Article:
Old Posted Sep 28, 2022, 3:15 PM
3rd&Brown 3rd&Brown is offline
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Quote:
Originally Posted by TempleGuy1000 View Post
SEPTA is conducting a survey of what trolley station design should be chosen: https://planning.septa.org/projects/...tation-design/

You guys should fill it out.
Done!

Please everyone fill this thing out. Avoid the dull.
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  #21690  
Old Posted Sep 28, 2022, 3:56 PM
Mikieman Mikieman is offline
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Spark Manufacturing site indeed is fenced off and parking lot is being dug up, surprised it wasn't in yesterday's CDR?

20220928_094755 by , on Flickr
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  #21691  
Old Posted Sep 28, 2022, 6:06 PM
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For those that think those 6-axle trolley diagrams are anything other than illustrative... Well they aren't. Those graphics are nothing more than to show the public what the difference is between the old PCC dimension K-cars and a longer articulated modern tram. The paint sxheme shown is also meaningless. Give Septa some credit. I have no inside scoop but I suspect we will be pleasantly surprised by what they end up with. This isn't 2000 anymore... I don't think you have to worry about the new trolleys looking like those Skoda's or the American copies in DC, Tuscon, etc.
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  #21692  
Old Posted Sep 28, 2022, 7:20 PM
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mcgrath618 mcgrath618 is offline
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I have an inside scoop, and I can almost promise they won’t look like that. They’ll likely be green.
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Philadelphia Transportation Thread: http://forum.skyscraperpage.com/showthread.php?t=164129
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  #21693  
Old Posted Sep 28, 2022, 7:40 PM
TempleGuy1000 TempleGuy1000 is offline
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Originally Posted by mcgrath618 View Post
I have an inside scoop, and I can almost promise they won’t look like that. They’ll likely be green.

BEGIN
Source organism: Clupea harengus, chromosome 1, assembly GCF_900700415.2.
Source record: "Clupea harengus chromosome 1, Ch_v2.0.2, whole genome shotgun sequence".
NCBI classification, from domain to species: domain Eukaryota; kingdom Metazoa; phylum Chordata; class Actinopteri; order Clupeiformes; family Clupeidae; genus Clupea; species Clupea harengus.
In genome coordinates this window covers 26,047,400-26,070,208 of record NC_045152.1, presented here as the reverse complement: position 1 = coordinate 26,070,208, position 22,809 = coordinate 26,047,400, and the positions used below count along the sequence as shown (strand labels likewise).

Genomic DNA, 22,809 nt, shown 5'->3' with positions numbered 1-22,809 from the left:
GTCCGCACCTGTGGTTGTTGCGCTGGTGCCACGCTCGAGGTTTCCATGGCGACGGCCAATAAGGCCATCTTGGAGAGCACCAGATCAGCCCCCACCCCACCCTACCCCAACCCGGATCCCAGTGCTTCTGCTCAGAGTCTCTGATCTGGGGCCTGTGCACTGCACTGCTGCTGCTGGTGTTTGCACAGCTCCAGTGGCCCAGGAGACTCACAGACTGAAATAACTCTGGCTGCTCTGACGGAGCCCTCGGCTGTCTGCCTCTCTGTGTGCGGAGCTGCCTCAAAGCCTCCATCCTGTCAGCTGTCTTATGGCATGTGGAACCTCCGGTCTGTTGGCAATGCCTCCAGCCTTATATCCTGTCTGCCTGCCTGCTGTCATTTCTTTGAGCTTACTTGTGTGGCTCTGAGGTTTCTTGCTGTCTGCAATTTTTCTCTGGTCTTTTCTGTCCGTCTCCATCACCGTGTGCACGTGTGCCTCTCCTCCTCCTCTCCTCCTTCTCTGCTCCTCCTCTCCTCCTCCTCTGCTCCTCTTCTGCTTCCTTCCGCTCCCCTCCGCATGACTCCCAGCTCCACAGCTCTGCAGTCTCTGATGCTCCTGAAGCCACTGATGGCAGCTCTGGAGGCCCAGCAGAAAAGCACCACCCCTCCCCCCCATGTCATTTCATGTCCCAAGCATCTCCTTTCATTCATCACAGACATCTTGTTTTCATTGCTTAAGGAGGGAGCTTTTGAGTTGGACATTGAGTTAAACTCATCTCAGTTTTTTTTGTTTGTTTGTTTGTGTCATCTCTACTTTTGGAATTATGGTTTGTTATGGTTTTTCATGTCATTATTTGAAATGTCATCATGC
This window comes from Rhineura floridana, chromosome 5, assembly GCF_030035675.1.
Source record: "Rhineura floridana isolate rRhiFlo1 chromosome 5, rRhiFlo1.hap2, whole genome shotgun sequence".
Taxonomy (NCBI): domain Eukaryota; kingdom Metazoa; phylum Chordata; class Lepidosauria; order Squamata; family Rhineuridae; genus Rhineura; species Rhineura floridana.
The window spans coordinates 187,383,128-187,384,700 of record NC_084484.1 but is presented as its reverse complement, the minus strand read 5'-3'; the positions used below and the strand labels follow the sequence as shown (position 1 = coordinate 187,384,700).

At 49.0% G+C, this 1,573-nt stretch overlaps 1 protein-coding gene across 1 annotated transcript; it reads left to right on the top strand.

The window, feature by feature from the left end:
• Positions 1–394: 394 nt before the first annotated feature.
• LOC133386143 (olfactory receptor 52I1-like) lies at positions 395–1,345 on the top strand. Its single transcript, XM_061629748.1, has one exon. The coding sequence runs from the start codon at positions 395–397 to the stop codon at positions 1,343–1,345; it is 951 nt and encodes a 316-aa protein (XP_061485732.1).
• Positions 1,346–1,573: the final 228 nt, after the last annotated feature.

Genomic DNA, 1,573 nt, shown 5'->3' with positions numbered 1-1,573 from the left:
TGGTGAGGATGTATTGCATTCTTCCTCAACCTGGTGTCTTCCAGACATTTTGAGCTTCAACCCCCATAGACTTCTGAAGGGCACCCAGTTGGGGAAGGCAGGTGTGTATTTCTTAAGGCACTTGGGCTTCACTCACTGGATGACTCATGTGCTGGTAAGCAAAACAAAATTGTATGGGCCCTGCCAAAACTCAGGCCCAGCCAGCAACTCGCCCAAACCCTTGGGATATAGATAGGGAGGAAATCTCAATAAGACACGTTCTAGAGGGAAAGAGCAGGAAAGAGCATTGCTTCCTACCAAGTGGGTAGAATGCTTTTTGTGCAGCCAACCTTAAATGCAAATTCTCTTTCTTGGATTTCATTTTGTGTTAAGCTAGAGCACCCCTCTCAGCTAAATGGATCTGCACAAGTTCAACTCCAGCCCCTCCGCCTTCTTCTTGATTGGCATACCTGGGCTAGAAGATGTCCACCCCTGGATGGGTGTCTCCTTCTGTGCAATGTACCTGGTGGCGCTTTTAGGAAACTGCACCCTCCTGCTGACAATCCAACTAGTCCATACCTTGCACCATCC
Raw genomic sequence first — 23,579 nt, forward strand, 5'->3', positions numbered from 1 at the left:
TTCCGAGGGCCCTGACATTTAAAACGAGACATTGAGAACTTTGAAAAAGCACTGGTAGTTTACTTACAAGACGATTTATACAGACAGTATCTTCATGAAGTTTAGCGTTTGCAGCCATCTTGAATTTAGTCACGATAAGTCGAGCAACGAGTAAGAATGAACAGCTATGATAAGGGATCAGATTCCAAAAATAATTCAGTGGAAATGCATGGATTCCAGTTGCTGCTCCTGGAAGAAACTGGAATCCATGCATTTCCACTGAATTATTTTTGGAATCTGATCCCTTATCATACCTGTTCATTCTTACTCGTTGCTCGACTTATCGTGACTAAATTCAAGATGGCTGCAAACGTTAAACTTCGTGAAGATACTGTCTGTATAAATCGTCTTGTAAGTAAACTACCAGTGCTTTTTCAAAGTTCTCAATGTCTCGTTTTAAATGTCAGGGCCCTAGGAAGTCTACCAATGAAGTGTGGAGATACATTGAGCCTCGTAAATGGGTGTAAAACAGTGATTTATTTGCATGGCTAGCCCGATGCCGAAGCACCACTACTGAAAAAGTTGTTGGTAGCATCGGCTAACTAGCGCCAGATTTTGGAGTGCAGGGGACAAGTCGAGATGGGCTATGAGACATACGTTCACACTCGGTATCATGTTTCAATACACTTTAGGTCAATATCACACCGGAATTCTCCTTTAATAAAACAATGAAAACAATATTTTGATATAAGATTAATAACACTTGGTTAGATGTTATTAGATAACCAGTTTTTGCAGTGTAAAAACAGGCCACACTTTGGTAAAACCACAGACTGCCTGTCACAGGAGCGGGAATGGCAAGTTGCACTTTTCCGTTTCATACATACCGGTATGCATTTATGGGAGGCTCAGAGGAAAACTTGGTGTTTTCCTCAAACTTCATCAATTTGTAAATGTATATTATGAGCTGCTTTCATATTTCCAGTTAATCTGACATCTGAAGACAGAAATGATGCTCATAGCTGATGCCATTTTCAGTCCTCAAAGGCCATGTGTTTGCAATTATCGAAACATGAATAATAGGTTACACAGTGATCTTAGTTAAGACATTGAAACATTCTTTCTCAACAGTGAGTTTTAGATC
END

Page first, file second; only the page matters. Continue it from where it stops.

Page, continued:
Like the old Trolley green? That would not be my first choice ha
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  #21694  
Old Posted Sep 28, 2022, 8:04 PM
DeltaNerd DeltaNerd is offline
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When Septa selects the manufacturer I hope we can see those renders soon in a month or two.

As for the bus revolution
Monday Oct 3 6:30pm, there will be a meeting about the first draft of the new bus routes

Registration link
https://us06web.zoom.us/webinar/regi...T4O-oVf0AaVfPA
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  #21695  
Old Posted Sep 28, 2022, 8:10 PM
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Originally Posted by mcgrath618 View Post
I have an inside scoop, and I can almost promise they won’t look like that. They’ll likely be green.
Like PTC green like the heritage PCC's?


If these modern trolleys in green look half as good as the green trams in Helsinki I will be thrilled:


§
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  #21696  
Old Posted Sep 28, 2022, 8:19 PM
PHLtoNYC PHLtoNYC is offline
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I'd vote for Drew Murray, I don't know anything about the other guy.

Republicans have nominated Jim Hasher and Drew Murray for the at-large City Council special elections

https://www.inquirer.com/politics/el...-20220928.html

Philadelphia’s Republican party has nominated Drew Murray, a longtime civic leader in Center City, and Jim Hasher, a real estate agent and bar owner, to fill two vacant City Council at-large seats that will appear on the Nov. 8 ballot.

Republican ward leaders voted unanimously Tuesday night to pick Murray and Hasher, who will face off against Democratic nominees Sharon Vaughn, a longtime City Council staffer, and Jimmy Harrity, a former aide to State Sen. Sharif Street. The winners will serve on Council through January 2024.

Murray and Hasher are facing an uphill battle, given the city’s heavily Democratic electorate. Each said they intend to run for a full term whether they win or lose in November.
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  #21697  
Old Posted Sep 28, 2022, 11:49 PM
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Urbanthusiat Urbanthusiat is online now
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Quote:
Originally Posted by Justin7 View Post
^ Thanks, Nanyika. Seems like a reasonable plan, but will need to see details.

You should be applauding the developer.

Keeping a basement dry 99.x% percent of the time is not a huge engineering feat even here. If there is a flood coming you move the cars. If a developer is willing to take on this risk we should celebrate.

This would allow access to the river for pedestrians and extend Main St, but you'd prefer a parking lot with a building over it?
I don’t see why we can’t improve access to the river with a podium building? Why is it either/or? I just don’t really believe they’ll actually be able to keep the water out. This stretch of Main St. was like five feet underwater when Ida came. That retail space is gonna get wrecked every couple of years. That’s why Mad River closed. Don’t get me wrong, I’m no NIMBY, I work in development, I just don’t see the rents supporting that kind of building right here, nor is it a good idea to do underground parking adjacent to the river with the flooding. I’m not even convinced they could lease the retail here in the first place, not to mention how expensive the flood insurance would be. No problem with a podium. I just have a hard time imagining a bank would approve that loan. But if they can convince a bank, then whatever, it’s not my money.

But if you want to know what the market thinks about it, I’ll say that I can’t think of a single residential building this close to the Schuylkill with underground parking in Philadelphia or Conshohocken that’s already been built. Developers can make proposals all day but if a bank won’t give you a loan then it doesn’t matter (unless they’re doing all equity for some reason). But they can try to prove me wrong if they want.